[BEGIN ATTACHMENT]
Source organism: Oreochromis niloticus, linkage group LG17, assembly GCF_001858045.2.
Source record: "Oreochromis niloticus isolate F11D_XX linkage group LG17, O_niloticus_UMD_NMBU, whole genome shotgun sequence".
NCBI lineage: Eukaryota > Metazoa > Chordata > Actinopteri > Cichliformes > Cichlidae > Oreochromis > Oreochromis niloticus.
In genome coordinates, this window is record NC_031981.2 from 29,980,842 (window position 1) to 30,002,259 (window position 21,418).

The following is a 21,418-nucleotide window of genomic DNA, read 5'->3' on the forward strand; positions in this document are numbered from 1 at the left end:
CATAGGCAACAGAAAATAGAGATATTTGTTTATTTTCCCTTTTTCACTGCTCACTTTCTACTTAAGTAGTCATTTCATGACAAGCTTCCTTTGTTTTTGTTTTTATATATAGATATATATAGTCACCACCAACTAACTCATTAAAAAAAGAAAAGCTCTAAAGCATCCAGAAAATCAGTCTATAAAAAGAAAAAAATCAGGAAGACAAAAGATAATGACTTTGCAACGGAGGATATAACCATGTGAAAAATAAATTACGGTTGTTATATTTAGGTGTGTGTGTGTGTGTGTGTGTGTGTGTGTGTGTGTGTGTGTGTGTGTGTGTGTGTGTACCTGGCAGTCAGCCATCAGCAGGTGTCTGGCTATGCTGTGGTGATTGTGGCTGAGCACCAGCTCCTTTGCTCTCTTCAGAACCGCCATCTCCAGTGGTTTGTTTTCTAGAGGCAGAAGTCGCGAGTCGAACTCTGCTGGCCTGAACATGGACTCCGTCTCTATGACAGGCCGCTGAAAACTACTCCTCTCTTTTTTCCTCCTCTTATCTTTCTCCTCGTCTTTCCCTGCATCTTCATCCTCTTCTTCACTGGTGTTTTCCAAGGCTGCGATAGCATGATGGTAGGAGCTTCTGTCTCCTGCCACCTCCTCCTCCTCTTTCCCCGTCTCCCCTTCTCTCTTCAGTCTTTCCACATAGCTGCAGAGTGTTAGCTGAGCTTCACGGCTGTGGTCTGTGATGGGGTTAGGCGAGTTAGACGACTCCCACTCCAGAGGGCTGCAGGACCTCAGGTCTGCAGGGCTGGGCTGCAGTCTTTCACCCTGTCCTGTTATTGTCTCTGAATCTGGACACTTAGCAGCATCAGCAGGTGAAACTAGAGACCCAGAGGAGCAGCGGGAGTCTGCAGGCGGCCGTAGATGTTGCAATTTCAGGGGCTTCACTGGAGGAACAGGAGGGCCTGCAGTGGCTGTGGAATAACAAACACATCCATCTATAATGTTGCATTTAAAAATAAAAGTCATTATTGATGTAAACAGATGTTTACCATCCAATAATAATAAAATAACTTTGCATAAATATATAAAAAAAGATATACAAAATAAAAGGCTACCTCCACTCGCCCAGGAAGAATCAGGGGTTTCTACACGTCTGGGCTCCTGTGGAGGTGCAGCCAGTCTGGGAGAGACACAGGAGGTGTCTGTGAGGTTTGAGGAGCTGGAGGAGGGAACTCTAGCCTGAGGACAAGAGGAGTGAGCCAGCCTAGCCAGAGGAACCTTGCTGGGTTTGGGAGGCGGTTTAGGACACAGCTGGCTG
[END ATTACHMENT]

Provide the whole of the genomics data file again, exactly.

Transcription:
Source organism: Oreochromis niloticus, linkage group LG17, assembly GCF_001858045.2.
Source record: "Oreochromis niloticus isolate F11D_XX linkage group LG17, O_niloticus_UMD_NMBU, whole genome shotgun sequence".
NCBI lineage: Eukaryota > Metazoa > Chordata > Actinopteri > Cichliformes > Cichlidae > Oreochromis > Oreochromis niloticus.
In genome coordinates, this window is record NC_031981.2 from 29,980,842 (window position 1) to 30,002,259 (window position 21,418).

The following is a 21,418-nucleotide window of genomic DNA, read 5'->3' on the forward strand; positions in this document are numbered from 1 at the left end:
CATAGGCAACAGAAAATAGAGATATTTGTTTATTTTCCCTTTTTCACTGCTCACTTTCTACTTAAGTAGTCATTTCATGACAAGCTTCCTTTGTTTTTGTTTTTATATATAGATATATATAGTCACCACCAACTAACTCATTAAAAAAAGAAAAGCTCTAAAGCATCCAGAAAATCAGTCTATAAAAAGAAAAAAATCAGGAAGACAAAAGATAATGACTTTGCAACGGAGGATATAACCATGTGAAAAATAAATTACGGTTGTTATATTTAGGTGTGTGTGTGTGTGTGTGTGTGTGTGTGTGTGTGTGTGTGTGTGTGTGTGTGTGTGTACCTGGCAGTCAGCCATCAGCAGGTGTCTGGCTATGCTGTGGTGATTGTGGCTGAGCACCAGCTCCTTTGCTCTCTTCAGAACCGCCATCTCCAGTGGTTTGTTTTCTAGAGGCAGAAGTCGCGAGTCGAACTCTGCTGGCCTGAACATGGACTCCGTCTCTATGACAGGCCGCTGAAAACTACTCCTCTCTTTTTTCCTCCTCTTATCTTTCTCCTCGTCTTTCCCTGCATCTTCATCCTCTTCTTCACTGGTGTTTTCCAAGGCTGCGATAGCATGATGGTAGGAGCTTCTGTCTCCTGCCACCTCCTCCTCCTCTTTCCCCGTCTCCCCTTCTCTCTTCAGTCTTTCCACATAGCTGCAGAGTGTTAGCTGAGCTTCACGGCTGTGGTCTGTGATGGGGTTAGGCGAGTTAGACGACTCCCACTCCAGAGGGCTGCAGGACCTCAGGTCTGCAGGGCTGGGCTGCAGTCTTTCACCCTGTCCTGTTATTGTCTCTGAATCTGGACACTTAGCAGCATCAGCAGGTGAAACTAGAGACCCAGAGGAGCAGCGGGAGTCTGCAGGCGGCCGTAGATGTTGCAATTTCAGGGGCTTCACTGGAGGAACAGGAGGGCCTGCAGTGGCTGTGGAATAACAAACACATCCATCTATAATGTTGCATTTAAAAATAAAAGTCATTATTGATGTAAACAGATGTTTACCATCCAATAATAATAAAATAACTTTGCATAAATATATAAAAAAAGATATACAAAATAAAAGGCTACCTCCACTCGCCCAGGAAGAATCAGGGGTTTCTACACGTCTGGGCTCCTGTGGAGGTGCAGCCAGTCTGGGAGAGACACAGGAGGTGTCTGTGAGGTTTGAGGAGCTGGAGGAGGGAACTCTAGCCTGAGGACAAGAGGAGTGAGCCAGCCTAGCCAGAGGAACCTTGCTGGGTTTGGGAGGCGGTTTAGGACACAGCTGGCTG